Blessing Zulu/Augustine Mukaro
BREAD shortages are set to worsen next year as the country’s winter wheat production falters while the hectarage under crop has been drastically reduced. <
The Commercial Farmers Union (CFU) has forecast this year’s winter crop production at around 25% of average annual planting because of continued vandalism and looting of equipment on farms.
Commercial farmers used to put between 65 000 and 80 000 hectares of land under winter crop, producing up to 280 000 tonnes of wheat.
“Existing irrigation schemes for winter cereals were 65 000 hectares but these have been looted and damaged and we estimate that only 15 000 hectares are still operational,” the CFU said.
“As poverty and unemployment increase, theft of assets increases, making it difficult for farmers to continue their operations,” the CFU said.
Local demand of about 400 000-500 000 tonnes used to be met through imports of gristing wheat used to blend the local product to get high quality flour.
“New farmers are not achieving desired production levels due to lack of knowledge, skills and finance. They do not have the capacity to match production levels of displaced commercial farmers,” said the CFU.
Winter crops are normally planted from the beginning of May through to mid-June every year.
“The planting period has lapsed and any planting now will be a late crop whose yield would be highly compromised,” the CFU said.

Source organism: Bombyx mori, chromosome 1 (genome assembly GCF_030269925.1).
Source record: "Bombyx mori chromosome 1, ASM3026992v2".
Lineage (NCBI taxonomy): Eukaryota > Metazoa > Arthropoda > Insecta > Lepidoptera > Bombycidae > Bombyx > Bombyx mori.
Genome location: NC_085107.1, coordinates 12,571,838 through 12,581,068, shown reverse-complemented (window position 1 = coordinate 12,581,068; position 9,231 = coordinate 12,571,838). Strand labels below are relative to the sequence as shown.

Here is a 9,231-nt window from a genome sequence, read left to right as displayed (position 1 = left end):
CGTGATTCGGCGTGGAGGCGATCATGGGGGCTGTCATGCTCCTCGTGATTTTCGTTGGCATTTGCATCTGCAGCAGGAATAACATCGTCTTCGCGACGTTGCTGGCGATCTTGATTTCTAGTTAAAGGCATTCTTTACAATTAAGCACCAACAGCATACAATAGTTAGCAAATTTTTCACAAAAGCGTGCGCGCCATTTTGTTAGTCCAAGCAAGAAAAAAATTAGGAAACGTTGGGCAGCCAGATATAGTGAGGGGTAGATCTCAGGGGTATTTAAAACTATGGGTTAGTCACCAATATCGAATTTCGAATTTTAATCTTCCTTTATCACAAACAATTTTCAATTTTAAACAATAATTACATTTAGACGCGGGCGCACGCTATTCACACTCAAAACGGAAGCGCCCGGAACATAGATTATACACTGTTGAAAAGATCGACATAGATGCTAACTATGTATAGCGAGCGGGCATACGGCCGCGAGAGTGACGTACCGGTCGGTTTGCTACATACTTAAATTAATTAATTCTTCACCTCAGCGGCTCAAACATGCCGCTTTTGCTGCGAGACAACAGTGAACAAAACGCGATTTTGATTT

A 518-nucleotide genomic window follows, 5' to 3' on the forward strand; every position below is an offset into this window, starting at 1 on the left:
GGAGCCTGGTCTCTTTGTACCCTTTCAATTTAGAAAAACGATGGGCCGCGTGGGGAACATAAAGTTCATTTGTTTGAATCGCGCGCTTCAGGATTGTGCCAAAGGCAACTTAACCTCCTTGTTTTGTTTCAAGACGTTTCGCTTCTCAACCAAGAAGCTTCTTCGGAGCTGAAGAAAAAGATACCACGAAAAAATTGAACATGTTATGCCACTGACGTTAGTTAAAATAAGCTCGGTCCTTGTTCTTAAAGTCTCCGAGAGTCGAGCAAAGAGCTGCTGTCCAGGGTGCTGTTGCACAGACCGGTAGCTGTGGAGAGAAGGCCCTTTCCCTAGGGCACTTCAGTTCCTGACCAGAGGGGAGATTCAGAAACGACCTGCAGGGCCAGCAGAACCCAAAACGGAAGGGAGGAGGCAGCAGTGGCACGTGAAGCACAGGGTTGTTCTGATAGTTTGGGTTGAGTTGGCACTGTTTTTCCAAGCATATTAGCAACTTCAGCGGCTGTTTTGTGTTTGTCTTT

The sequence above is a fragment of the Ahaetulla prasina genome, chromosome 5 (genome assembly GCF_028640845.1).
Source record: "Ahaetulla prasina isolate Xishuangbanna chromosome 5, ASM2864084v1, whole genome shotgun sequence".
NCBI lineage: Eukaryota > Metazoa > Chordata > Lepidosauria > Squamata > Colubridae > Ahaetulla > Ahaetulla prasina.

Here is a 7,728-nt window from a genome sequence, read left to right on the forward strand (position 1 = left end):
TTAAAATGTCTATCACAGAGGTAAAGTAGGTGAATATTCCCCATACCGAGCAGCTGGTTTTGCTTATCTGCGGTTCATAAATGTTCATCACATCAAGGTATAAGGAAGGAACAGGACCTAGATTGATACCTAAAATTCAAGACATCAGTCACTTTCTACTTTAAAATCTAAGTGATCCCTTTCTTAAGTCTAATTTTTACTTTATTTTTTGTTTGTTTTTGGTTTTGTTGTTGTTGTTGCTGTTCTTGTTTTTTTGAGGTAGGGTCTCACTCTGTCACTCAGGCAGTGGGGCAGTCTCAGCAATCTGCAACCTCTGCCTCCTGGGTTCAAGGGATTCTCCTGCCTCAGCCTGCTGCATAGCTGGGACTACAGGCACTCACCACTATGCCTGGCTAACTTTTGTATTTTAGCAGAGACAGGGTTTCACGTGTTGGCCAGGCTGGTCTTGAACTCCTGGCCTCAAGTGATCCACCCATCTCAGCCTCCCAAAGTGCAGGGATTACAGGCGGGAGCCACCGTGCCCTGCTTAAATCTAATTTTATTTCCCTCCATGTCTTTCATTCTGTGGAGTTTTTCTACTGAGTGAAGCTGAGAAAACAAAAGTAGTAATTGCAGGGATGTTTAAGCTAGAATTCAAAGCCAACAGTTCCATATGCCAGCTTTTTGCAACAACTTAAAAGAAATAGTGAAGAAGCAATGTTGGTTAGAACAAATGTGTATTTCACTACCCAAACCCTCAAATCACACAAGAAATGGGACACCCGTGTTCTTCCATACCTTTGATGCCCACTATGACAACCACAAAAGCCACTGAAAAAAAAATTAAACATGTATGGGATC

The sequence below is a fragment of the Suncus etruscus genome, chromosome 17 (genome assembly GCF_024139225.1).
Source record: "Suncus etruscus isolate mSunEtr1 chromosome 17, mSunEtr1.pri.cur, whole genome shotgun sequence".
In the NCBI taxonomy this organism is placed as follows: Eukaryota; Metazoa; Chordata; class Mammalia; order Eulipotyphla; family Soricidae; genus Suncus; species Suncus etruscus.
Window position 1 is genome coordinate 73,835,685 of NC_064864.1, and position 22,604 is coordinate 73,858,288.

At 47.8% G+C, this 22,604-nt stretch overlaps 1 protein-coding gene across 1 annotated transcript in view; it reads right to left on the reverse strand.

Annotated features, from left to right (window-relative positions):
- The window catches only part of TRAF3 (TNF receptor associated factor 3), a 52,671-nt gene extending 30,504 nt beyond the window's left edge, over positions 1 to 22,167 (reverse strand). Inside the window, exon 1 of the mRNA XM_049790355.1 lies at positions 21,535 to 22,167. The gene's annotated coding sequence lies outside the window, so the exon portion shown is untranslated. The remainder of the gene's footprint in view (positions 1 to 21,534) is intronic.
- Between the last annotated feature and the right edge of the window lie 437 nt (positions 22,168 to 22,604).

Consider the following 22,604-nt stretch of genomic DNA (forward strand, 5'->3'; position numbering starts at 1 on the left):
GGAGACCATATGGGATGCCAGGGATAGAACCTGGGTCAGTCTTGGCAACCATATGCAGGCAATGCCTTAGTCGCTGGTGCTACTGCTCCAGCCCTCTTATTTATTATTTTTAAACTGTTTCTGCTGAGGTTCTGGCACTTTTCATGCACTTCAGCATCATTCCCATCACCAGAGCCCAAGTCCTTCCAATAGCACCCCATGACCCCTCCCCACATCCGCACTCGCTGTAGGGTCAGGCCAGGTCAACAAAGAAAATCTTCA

The Zimbabwe Farmers Union (ZFU) said the number of their members entering winter crop production had increased since the beginning of the land reform programme.
“Though we are in the process of compiling data on the number of farmers planting wheat this year, there is clear evidence that the hectarage has increased,” said an official at the ZFU.
Agricultural analysts said the increase in hectarage planted by new farmers would not make much difference to the food security requirement because of the small portions they plant.
“ZFU members, though many, grow very little wheat, mostly for household consumption,” an analyst said.
“The main drawback faced by subsistence farmers is lack of equipment, finance and skills to produce for commercial purposes.”
The majority of the crop is irrigated using overhead sprinkler systems, though a small amount is irrigated using flood, and centre-pivots. Major production areas are along the major water courses in the Mashonaland, Makonde and mid-Save areas.